Connections are real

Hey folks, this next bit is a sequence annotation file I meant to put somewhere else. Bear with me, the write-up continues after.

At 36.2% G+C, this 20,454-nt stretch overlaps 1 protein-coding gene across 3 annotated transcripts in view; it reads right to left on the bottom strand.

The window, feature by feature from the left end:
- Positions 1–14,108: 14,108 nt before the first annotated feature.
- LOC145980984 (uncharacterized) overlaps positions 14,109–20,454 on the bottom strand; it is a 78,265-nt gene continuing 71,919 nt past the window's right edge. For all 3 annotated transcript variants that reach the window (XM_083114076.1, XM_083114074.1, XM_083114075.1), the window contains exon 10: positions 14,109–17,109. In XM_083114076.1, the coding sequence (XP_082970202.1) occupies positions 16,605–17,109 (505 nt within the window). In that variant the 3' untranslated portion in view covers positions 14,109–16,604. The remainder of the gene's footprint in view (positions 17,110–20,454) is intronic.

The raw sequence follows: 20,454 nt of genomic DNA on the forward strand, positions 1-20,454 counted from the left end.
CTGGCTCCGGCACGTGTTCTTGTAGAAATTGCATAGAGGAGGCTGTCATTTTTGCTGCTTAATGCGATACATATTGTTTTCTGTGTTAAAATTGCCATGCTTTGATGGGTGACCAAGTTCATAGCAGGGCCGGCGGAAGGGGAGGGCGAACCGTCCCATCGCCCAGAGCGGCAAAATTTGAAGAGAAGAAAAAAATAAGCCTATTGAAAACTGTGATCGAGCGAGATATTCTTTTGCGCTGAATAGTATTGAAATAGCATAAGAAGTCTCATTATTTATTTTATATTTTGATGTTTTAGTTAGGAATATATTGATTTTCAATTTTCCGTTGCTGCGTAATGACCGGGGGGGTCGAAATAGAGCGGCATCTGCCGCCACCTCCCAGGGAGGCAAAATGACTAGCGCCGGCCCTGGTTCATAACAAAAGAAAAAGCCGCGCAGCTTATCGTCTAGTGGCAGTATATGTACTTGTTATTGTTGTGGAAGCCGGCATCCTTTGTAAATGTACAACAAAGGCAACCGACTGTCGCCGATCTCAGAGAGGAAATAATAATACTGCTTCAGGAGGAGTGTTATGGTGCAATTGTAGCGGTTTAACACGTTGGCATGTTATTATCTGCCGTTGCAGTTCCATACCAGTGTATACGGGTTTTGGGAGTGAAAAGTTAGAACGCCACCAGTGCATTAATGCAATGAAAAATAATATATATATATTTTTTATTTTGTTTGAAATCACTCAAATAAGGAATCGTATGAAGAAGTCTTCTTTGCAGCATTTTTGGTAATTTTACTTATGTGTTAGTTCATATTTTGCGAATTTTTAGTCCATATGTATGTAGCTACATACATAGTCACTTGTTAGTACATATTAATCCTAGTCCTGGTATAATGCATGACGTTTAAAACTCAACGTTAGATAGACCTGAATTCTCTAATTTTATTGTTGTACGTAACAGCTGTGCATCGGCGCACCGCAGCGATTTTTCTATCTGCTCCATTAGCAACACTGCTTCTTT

Once the programme had been drawn up, we had to reach out for our audience. It is a question of finding the right tone in the right places. The imagery (Max Kisman made the poster in which you see a dark blue universe with a black axe drifting through space), the language used, and the indirect connections, define how one can connect to existing networks. We had visited the Chaos Computer Club in Hamburg and were already collaborating with them, but we needed to approach other Dutch, American, European and global networks to let them know about this event. At the time there was Peacenet, Greennet, Geonet, a Dutch NGO Antenna, the BBS 'De Zwarte Ster' and there was HCC-net, the hobby computer club. But who was in France? So we went to Paris and met people from the magazine Terminal and UNESCO got them involved. Lee Felsenstein, one of the guests, announced the event on the Well in the USA. When creating an event one is also creating the audience. To create both the audience and the programme one needs ambassadors, one needs real connections, one needs bridges of trust, one needs 'social' interfaces. When we were online with the audience on the big screen, it was the perceivable relation between Crunch and the Russians that made the connection 'real'. This effect of the social interface was not intended at the time. It was just 'handy' if the person who knew the network could also demonstrate it and tell a bit about it. When people in the connected places recognised the people they knew and showed this, what happened became a true fact. It was in these moments that the effect of the social interface surfaced. When Michael said 'Hi Andy', or Captain Crunch said 'so what's up Sergei', we believed these connections were real.